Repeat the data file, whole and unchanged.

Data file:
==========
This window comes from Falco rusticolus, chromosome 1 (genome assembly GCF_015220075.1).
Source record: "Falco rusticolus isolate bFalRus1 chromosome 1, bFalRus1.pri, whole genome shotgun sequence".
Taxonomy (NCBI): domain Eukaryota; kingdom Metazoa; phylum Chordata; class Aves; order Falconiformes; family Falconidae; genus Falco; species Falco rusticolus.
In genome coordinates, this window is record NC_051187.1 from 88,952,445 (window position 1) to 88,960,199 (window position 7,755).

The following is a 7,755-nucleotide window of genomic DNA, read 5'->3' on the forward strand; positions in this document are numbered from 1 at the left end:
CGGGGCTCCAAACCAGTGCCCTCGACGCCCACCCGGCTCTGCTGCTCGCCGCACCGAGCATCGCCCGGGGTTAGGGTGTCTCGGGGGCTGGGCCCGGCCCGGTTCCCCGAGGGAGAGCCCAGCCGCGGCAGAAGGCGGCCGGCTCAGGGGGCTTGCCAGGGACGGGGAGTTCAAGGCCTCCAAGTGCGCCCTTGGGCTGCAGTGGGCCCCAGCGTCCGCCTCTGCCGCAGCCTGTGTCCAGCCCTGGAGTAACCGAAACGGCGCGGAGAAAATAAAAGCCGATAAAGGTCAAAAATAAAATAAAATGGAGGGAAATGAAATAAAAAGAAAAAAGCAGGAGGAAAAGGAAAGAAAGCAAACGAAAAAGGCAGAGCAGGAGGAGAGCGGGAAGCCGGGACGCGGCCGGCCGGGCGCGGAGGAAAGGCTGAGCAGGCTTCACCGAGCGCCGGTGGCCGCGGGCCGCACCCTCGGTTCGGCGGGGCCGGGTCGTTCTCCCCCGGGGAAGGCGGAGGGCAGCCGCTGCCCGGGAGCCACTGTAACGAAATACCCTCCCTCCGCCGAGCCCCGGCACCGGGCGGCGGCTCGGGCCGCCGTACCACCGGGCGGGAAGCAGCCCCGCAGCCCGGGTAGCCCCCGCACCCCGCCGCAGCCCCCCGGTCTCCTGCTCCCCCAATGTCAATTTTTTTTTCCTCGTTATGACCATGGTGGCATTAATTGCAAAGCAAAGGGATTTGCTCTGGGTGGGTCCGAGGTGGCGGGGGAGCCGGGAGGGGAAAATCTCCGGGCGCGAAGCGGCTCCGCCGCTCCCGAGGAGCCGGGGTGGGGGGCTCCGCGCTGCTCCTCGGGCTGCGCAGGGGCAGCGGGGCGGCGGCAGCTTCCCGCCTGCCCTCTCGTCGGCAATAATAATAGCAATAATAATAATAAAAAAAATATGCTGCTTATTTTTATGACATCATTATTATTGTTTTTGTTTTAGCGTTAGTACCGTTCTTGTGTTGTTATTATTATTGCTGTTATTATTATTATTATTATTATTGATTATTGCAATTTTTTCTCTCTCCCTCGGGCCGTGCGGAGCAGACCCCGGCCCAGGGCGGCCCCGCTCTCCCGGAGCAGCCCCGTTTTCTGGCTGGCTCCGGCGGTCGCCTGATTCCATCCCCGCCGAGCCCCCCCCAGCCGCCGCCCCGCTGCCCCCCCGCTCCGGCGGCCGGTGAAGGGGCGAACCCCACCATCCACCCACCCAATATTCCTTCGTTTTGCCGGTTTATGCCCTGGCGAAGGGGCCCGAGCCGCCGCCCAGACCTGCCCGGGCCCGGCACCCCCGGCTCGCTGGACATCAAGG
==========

This window comes from Falco rusticolus, chromosome 1 (genome assembly GCF_015220075.1).
Source record: "Falco rusticolus isolate bFalRus1 chromosome 1, bFalRus1.pri, whole genome shotgun sequence".
Taxonomy (NCBI): domain Eukaryota; kingdom Metazoa; phylum Chordata; class Aves; order Falconiformes; family Falconidae; genus Falco; species Falco rusticolus.
In genome coordinates, this window is record NC_051187.1 from 88,952,445 (window position 1) to 88,960,199 (window position 7,755).

The following is a 7,755-nucleotide window of genomic DNA, read 5'->3' on the forward strand; positions in this document are numbered from 1 at the left end:
CGGGGCTCCAAACCAGTGCCCTCGACGCCCACCCGGCTCTGCTGCTCGCCGCACCGAGCATCGCCCGGGGTTAGGGTGTCTCGGGGGCTGGGCCCGGCCCGGTTCCCCGAGGGAGAGCCCAGCCGCGGCAGAAGGCGGCCGGCTCAGGGGGCTTGCCAGGGACGGGGAGTTCAAGGCCTCCAAGTGCGCCCTTGGGCTGCAGTGGGCCCCAGCGTCCGCCTCTGCCGCAGCCTGTGTCCAGCCCTGGAGTAACCGAAACGGCGCGGAGAAAATAAAAGCCGATAAAGGTCAAAAATAAAATAAAATGGAGGGAAATGAAATAAAAAGAAAAAAGCAGGAGGAAAAGGAAAGAAAGCAAACGAAAAAGGCAGAGCAGGAGGAGAGCGGGAAGCCGGGACGCGGCCGGCCGGGCGCGGAGGAAAGGCTGAGCAGGCTTCACCGAGCGCCGGTGGCCGCGGGCCGCACCCTCGGTTCGGCGGGGCCGGGTCGTTCTCCCCCGGGGAAGGCGGAGGGCAGCCGCTGCCCGGGAGCCACTGTAACGAAATACCCTCCCTCCGCCGAGCCCCGGCACCGGGCGGCGGCTCGGGCCGCCGTACCACCGGGCGGGAAGCAGCCCCGCAGCCCGGGTAGCCCCCGCACCCCGCCGCAGCCCCCCGGTCTCCTGCTCCCCCAATGTCAATTTTTTTTTCCTCGTTATGACCATGGTGGCATTAATTGCAAAGCAAAGGGATTTGCTCTGGGTGGGTCCGAGGTGGCGGGGGAGCCGGGAGGGGAAAATCTCCGGGCGCGAAGCGGCTCCGCCGCTCCCGAGGAGCCGGGGTGGGGGGCTCCGCGCTGCTCCTCGGGCTGCGCAGGGGCAGCGGGGCGGCGGCAGCTTCCCGCCTGCCCTCTCGTCGGCAATAATAATAGCAATAATAATAATAAAAAAAATATGCTGCTTATTTTTATGACATCATTATTATTGTTTTTGTTTTAGCGTTAGTACCGTTCTTGTGTTGTTATTATTATTGCTGTTATTATTATTATTATTATTATTGATTATTGCAATTTTTTCTCTCTCCCTCGGGCCGTGCGGAGCAGACCCCGGCCCAGGGCGGCCCCGCTCTCCCGGAGCAGCCCCGTTTTCTGGCTGGCTCCGGCGGTCGCCTGATTCCATCCCCGCCGAGCCCCCCCCAGCCGCCGCCCCGCTGCCCCCCCGCTCCGGCGGCCGGTGAAGGGGCGAACCCCACCATCCACCCACCCAATATTCCTTCGTTTTGCCGGTTTATGCCCTGGCGAAGGGGCCCGAGCCGCCGCCCAGACCTGCCCGGGCCCGGCACCCCCGGCTCGCTGGACATCAAGG